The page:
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Domain and countability

  1. Jun 25, 2010 #1
    If the domain of a function is countable, then is its range also countable?


    if A is countable and B is countable is A(cartersian product)B countable?
  2. jcsd
  3. Jun 25, 2010 #2


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    Both are true. A function is a set of pairs (x,y) where x belongs to the domain, and y to the range. For each element x in the domain the associated pair (x,y) occurs only once in the function, so by counting the elements of the domain, you are counting all elements of the range (possible more than once).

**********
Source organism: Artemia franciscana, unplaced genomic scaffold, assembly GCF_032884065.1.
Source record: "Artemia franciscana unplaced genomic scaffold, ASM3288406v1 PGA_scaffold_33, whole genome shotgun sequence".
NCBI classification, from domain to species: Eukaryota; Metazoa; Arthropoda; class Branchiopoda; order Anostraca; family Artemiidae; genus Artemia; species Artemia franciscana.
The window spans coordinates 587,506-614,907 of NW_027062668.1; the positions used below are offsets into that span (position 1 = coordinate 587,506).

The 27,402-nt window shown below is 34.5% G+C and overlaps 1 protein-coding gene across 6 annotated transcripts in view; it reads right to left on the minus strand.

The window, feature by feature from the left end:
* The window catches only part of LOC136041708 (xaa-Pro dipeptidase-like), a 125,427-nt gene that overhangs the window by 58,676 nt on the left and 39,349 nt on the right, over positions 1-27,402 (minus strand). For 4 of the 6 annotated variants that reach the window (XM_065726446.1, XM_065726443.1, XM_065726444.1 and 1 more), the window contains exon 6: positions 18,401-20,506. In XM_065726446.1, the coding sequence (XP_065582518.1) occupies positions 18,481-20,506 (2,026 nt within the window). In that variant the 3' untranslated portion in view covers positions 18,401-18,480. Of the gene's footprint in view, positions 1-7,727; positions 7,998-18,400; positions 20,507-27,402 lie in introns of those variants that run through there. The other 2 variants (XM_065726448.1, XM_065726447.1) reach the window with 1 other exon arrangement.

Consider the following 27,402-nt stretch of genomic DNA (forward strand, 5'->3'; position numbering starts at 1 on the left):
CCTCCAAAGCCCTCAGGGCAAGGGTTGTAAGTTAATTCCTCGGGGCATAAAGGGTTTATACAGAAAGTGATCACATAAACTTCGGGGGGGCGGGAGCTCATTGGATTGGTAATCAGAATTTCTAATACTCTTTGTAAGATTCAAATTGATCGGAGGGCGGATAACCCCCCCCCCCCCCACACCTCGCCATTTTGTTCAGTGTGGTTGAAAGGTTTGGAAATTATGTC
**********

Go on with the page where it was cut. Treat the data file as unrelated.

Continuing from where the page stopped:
To show that AxB is countable, you can define a way of counting each pair. By labeling the elements of A and B, do you see how this amounts to showing that [tex]\mathbb{Z} \times \mathbb{Z}[/tex] is countable? In other words, the integer gridpoints of the plane must be counted. Can you find an intuitive way of doing so?
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